Any uncircumcised male who is not circumcised in the flesh of his foreskin shall be cut off from his people; he has broken my covenant.”GOD, Genesis 17:9-14 (NRSV)
There is an interesting interplay of concepts, here. To cut off the foreskin was to be included. To leave the foreskin was to be excluded. There was going to be a cutting away of one kind or another, there was no middle ground. Either cut off a part of the body or be cut off from the people.
Both included vulnerability.
- For the circumcision exposed the most sensitive part of a male, and symbolized the cutting away of self-protection between a man and God. God explained, through Moses, the real intent was to circumcise the heart, saying “Circumcise, then, the foreskin of your heart, and do not be stubborn any longer.”
- Yet, to be cut off from the people, especially in ancient times, meant hardship and suffering so acute it could lead even to physical death.
Here, Jesus showed his depth of understanding of both the spirit and the letter of God’s law. Circumcision was both for the male infant’s physical well-being as well as for his spiritual well-being, marking him with the sign of God’s covenant, an heir to all God’s promises. This was keeping the Sabbath profoundly holy.
How much more so then, was Jesus’ act of compassion a holy worship at the heart of the Sabbath, making an entire man physically and spiritually whole?
“Do not judge by appearance, but rather let you all judge by righteous judgement.”Jesus, John 7:24
Remember there were all kinds of people in Jerusalem that day, because it was the Feast of Booths, the people’s favorite holiday. Pilgrims and locals were mixed among each other, extended families came back together for their annual reunions.
Makeshift lean-tos and vendors’ kiosks thickly encrusted every possible open space, including the streets. Street preachers, entertainers, and peddlers hawking their wares competed for the people’s attention.
And then there was the gossip mixed in with real news—temple news, political news, the latest on the royal Herods, the crime blotter.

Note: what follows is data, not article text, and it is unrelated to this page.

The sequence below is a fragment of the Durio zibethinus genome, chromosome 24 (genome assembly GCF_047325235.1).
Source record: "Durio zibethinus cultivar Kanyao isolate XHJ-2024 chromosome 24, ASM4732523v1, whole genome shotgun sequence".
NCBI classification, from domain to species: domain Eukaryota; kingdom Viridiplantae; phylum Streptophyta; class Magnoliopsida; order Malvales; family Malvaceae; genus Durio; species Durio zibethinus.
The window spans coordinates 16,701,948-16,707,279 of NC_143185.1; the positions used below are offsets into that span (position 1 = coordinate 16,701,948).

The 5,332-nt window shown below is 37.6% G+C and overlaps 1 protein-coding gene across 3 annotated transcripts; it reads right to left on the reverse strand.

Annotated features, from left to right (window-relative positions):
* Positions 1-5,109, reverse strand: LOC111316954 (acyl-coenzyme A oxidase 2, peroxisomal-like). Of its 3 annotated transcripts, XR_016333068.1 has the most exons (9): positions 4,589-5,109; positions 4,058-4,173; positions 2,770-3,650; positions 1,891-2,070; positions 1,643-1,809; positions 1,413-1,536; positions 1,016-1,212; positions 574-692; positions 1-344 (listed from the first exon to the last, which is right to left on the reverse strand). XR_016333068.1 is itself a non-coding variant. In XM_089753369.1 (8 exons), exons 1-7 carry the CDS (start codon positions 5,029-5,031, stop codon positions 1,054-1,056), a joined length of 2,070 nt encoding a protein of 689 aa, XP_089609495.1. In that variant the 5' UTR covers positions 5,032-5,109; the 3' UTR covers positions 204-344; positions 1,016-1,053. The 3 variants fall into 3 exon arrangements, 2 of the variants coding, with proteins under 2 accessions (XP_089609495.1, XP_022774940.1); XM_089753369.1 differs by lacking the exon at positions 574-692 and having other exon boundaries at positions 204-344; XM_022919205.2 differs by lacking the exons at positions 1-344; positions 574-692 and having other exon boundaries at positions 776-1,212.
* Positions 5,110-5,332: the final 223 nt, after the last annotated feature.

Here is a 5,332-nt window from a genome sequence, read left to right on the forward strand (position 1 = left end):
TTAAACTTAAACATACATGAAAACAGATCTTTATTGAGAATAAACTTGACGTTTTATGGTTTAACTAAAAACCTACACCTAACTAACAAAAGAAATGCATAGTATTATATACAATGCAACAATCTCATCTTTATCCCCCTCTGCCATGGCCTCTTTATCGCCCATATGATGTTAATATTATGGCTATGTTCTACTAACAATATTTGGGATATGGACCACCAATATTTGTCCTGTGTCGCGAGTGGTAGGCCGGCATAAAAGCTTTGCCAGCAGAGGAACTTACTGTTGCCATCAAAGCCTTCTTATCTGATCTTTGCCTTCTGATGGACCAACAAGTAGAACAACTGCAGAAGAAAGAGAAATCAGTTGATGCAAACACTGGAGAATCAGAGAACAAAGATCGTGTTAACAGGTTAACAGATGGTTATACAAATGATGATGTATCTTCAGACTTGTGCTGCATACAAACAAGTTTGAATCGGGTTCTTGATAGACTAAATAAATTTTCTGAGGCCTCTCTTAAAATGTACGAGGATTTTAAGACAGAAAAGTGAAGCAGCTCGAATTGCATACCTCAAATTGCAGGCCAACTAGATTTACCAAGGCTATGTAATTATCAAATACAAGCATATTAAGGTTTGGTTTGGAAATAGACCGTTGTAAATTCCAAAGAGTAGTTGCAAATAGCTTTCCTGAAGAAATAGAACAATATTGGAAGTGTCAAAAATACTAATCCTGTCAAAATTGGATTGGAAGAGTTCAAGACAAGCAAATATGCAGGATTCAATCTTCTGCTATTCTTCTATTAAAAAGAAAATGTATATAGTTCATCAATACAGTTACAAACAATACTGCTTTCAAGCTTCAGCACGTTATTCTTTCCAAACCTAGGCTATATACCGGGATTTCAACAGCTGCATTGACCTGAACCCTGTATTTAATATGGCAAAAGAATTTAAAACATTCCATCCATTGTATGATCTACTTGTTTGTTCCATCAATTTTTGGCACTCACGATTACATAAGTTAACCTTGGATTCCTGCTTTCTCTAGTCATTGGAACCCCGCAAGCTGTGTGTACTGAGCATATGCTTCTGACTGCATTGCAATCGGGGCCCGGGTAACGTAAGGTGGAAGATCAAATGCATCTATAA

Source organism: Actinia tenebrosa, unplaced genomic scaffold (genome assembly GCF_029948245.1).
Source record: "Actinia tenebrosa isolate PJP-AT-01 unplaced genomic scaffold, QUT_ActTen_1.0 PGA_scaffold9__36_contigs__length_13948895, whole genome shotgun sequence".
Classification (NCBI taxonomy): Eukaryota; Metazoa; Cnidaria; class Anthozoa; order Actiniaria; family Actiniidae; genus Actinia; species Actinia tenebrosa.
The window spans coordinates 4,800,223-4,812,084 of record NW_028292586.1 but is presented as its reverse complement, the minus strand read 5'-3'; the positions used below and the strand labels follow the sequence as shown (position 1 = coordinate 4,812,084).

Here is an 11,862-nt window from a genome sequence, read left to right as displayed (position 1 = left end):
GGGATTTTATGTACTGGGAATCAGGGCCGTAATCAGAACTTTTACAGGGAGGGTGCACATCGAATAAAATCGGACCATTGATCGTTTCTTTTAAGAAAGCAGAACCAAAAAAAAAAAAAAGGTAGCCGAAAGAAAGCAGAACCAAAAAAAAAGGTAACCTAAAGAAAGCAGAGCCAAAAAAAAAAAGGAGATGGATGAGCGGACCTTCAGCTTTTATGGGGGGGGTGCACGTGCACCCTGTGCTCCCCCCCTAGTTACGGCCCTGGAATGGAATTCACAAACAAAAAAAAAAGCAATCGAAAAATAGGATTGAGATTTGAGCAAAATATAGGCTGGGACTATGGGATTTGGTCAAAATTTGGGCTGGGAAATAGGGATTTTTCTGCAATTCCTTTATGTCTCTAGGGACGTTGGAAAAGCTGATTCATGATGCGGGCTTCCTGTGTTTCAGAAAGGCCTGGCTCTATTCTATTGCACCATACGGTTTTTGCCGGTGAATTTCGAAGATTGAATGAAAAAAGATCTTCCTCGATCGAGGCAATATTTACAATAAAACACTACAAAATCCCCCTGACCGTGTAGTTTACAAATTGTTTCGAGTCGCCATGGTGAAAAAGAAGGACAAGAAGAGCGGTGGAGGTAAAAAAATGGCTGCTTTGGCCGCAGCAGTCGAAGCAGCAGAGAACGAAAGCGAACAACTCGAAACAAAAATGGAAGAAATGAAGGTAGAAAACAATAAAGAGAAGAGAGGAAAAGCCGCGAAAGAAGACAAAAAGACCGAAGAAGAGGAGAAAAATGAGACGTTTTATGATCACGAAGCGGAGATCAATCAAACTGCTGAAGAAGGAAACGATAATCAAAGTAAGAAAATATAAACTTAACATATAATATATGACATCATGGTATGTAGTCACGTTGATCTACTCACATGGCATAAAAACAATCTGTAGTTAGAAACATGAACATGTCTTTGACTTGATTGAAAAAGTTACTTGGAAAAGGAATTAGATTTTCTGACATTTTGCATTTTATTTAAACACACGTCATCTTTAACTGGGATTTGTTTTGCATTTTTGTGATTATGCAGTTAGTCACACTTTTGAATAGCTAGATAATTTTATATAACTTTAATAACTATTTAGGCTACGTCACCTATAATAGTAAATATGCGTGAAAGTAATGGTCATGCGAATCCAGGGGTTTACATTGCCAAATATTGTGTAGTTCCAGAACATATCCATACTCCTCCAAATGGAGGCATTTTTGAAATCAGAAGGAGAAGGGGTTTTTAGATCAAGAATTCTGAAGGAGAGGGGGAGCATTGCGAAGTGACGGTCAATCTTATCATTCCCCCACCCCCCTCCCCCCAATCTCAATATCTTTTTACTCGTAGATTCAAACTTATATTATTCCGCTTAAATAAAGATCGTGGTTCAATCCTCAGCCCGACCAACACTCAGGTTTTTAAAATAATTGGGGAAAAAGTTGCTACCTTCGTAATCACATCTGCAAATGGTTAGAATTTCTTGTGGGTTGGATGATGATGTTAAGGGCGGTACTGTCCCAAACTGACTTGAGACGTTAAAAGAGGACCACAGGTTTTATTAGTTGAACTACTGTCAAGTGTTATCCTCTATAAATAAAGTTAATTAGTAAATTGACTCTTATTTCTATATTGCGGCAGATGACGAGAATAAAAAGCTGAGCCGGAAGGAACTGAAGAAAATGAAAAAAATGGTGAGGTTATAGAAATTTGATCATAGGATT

Several locals, those living in Jerusalem, had actually caught wind of the plot to kill Jesus. Now, they mused out loud, “Is not this the one they are seeking to kill?” I picture them addressing each other, but in such a way that everyone around them can hear them.
“And yet behold! He is speaking openly!”
Several nod their heads vigorously and look back at Jesus with exaggerated amazement and admiration.
“And also not one of them is speaking to him!” They all smile and chuckle to see the usually imperious and didactic religious authorities stumped for something to say. It has not escaped their notice that many of the Pharisees and scribes look as grim as death itself.
“Surely not,” said one of them, in his louder voice, a voice that could carry over the heads of those around them, “The authorities recognize he is the Messiah?!”
Heads swivel, looks of growing understanding pass through the gathered crowd, more heads turn to Jesus and his standoff with the religious rulers. Surely not . . . ? An unexpected sweet and fresh breeze wafts over them, lifting their hair and cooling their faces. Some look up in wonder, for rarely is there ever such a light wind in midday.
The moment hangs in the air.
Then, with impeccable timing, another flaps his hand, and looks away with a shake of his head and a sound of dismissal. “But we know where this one is from,” he says. And the moment is lost.
Many now ruefully shake their heads as well. What good can come from Nazareth, of all places? Anyway, that was not even the point. Another of them agreed, yes. “But when the Messiah comes, not even one will know where he is from.”
[Circumcision of Jesus | Rembrandt / Public domain]